As a consequence, purely technology-driven approaches are unlikely to help with deception detection because technology cannot compensate for flawed theory. To date, most technological applications of lie detection lack scientific corroboration and rigour.

Popular Idea #3:
Some of us are very good at detecting lies

One of biggest misalignments between popular belief and scientific evidence concerns the ability of humans to detect deception. It remains an ongoing area of research to determine whether some people are consistently able to detect lie from truth under some circumstances, but the current state of knowledge is clear: humans are very poor at telling lie from truth.10

“…purely technology-driven approaches are unlikely to help with deception detection because technology cannot compensate for flawed theory…”

But maybe some do better than others? People with presumed good deception detection skills have sometimes been called ‘lie detection wizards’. However, there is no good evidence that their apparent skill is more than just a statistical artefact. When you test a large group of people on a lie-truth task where 50% represents guessing level, it is expected from a statistical perspective that there will be variation due to measurement error. Some will perform exactly at 50%, but in fact most people will not perform precisely at 50% and show a lower or higher score. So, does a high score indicate measurement error or superior lie detection ability? To find out, high-achievers must perform well again in a repeated test of the same skill. Someone highly skilled in deception detection would need to perform well above the guessing level repeatedly and consistently. To date, no scientific evidence exists that there are people with that ability.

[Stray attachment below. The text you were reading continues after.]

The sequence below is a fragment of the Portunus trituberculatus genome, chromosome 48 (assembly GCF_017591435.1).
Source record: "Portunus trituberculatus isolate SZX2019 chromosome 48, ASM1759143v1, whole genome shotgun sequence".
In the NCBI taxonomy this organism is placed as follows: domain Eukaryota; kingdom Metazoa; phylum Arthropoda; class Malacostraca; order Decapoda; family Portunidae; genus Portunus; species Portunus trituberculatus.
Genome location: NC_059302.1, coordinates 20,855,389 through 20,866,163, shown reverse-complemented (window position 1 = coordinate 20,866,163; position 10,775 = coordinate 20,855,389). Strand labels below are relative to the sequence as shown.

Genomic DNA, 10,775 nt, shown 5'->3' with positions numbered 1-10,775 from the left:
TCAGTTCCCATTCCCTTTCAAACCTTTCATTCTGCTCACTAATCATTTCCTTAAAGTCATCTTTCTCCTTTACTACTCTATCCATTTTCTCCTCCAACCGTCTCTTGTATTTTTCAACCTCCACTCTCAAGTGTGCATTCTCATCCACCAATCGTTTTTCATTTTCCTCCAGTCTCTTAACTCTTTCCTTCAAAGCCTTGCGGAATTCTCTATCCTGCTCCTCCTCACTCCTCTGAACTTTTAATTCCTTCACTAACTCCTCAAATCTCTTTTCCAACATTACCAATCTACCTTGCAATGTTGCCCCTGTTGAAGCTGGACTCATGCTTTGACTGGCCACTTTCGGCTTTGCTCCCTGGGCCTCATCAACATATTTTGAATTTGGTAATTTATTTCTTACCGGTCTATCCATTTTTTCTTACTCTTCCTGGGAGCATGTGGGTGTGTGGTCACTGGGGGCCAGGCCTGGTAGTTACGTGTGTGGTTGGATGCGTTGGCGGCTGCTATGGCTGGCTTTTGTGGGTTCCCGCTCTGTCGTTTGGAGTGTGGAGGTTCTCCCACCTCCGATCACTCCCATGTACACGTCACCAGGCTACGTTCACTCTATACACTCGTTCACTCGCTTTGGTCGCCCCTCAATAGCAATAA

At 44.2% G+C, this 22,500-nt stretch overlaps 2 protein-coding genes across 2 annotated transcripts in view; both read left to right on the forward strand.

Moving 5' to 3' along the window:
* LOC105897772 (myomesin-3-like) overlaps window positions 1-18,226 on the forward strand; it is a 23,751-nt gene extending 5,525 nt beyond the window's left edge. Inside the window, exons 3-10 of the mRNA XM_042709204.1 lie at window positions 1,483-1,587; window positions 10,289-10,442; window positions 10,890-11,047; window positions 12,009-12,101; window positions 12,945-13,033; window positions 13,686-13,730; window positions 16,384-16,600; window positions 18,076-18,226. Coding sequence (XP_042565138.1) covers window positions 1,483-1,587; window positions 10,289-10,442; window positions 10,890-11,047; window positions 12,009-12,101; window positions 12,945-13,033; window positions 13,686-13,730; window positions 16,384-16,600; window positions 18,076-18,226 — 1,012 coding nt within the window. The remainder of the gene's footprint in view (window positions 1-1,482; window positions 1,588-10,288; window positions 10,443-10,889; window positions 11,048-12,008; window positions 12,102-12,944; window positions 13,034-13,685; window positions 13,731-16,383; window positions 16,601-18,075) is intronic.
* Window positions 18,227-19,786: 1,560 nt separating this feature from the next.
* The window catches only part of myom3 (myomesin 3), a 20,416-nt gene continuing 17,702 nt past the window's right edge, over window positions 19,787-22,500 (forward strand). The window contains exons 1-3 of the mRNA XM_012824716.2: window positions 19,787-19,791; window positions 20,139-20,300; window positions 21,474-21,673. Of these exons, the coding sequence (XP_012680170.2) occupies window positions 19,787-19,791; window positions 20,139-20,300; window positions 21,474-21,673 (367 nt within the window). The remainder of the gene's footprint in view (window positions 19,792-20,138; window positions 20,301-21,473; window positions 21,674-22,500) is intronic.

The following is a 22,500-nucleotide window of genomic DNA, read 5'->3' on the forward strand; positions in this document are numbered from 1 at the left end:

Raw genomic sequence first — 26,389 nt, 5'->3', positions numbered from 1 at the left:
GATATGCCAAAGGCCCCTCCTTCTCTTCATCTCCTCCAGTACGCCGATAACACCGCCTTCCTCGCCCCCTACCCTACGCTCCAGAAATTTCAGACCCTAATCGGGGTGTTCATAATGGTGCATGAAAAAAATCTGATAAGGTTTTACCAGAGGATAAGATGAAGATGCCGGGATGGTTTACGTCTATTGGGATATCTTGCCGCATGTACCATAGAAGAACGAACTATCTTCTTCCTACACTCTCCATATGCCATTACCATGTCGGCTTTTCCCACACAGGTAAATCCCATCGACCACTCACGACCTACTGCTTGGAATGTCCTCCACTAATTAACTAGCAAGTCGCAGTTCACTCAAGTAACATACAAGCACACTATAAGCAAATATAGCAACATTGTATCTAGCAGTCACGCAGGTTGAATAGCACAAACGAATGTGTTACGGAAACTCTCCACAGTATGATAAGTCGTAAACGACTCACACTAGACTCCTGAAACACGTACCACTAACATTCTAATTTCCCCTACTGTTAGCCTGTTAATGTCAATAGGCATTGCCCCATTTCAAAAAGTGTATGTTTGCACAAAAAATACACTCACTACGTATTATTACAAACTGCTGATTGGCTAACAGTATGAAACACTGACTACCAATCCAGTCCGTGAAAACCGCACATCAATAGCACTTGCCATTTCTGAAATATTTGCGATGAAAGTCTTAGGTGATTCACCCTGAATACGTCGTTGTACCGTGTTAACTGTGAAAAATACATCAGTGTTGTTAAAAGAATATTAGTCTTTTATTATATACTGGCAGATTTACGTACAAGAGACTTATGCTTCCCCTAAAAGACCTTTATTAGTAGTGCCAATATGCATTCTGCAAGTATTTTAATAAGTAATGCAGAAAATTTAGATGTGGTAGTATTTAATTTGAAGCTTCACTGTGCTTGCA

It is also important to differentiate between situations where one has a solid baseline and those where it requires a one-shot decision. Someone might be able to identify lies in their long-time friend because there is a rich baseline to rely on and past hunches about lies were confirmed or falsified through a repeated feedback loop. Compare this to a situation where a security professional has a brief interaction with a passenger they have never met. The security situation lacks a baseline of normal behaviour of that passenger and even with highly contextualised knowledge (e.g., lies from a long-time friend), the evidence base for better-than-chance deception detection accuracy is scarce.

A popular response to poor human deception detection skills is that appropriate training will solve the problem. Humans can excel on a range of tasks – often as a function of sufficient training – so surely this must also be true for the ability to detect lies? As yet, no studies have shown that practice has a major effect on someone’s ability to identify lies and truths. To the contrary, several meta-analyses have concluded that there is no difference between laypersons and trained experts and that, if any, training effects are typically small, especially when they focus on methods that look at non-verbal behaviour.11 Interestingly, experts do differ in one dimension, namely their confidence in using the right deception detection cues – contrary to novices, experts report a firm conviction that they are knowledgeable in looking at the right signs to detect liars albeit with no scientific support for these signs.12

Is deception detection at airports doomed to fail?

The very context of airport security is a statistically unforgiving one. Consider the following thought experiment:

A company produced a screening method that correctly identifies 99% of terrorists and 99% of normal passengers. You use the tool on all passengers going through security in your shift where you screen 1000 passengers. Before you started your shift, an intelligence source confirms that one potential terrorist is coming to your checkpoint. A young man goes through the security check, and the screening alarm goes off. What are the chances that this person is the terrorist?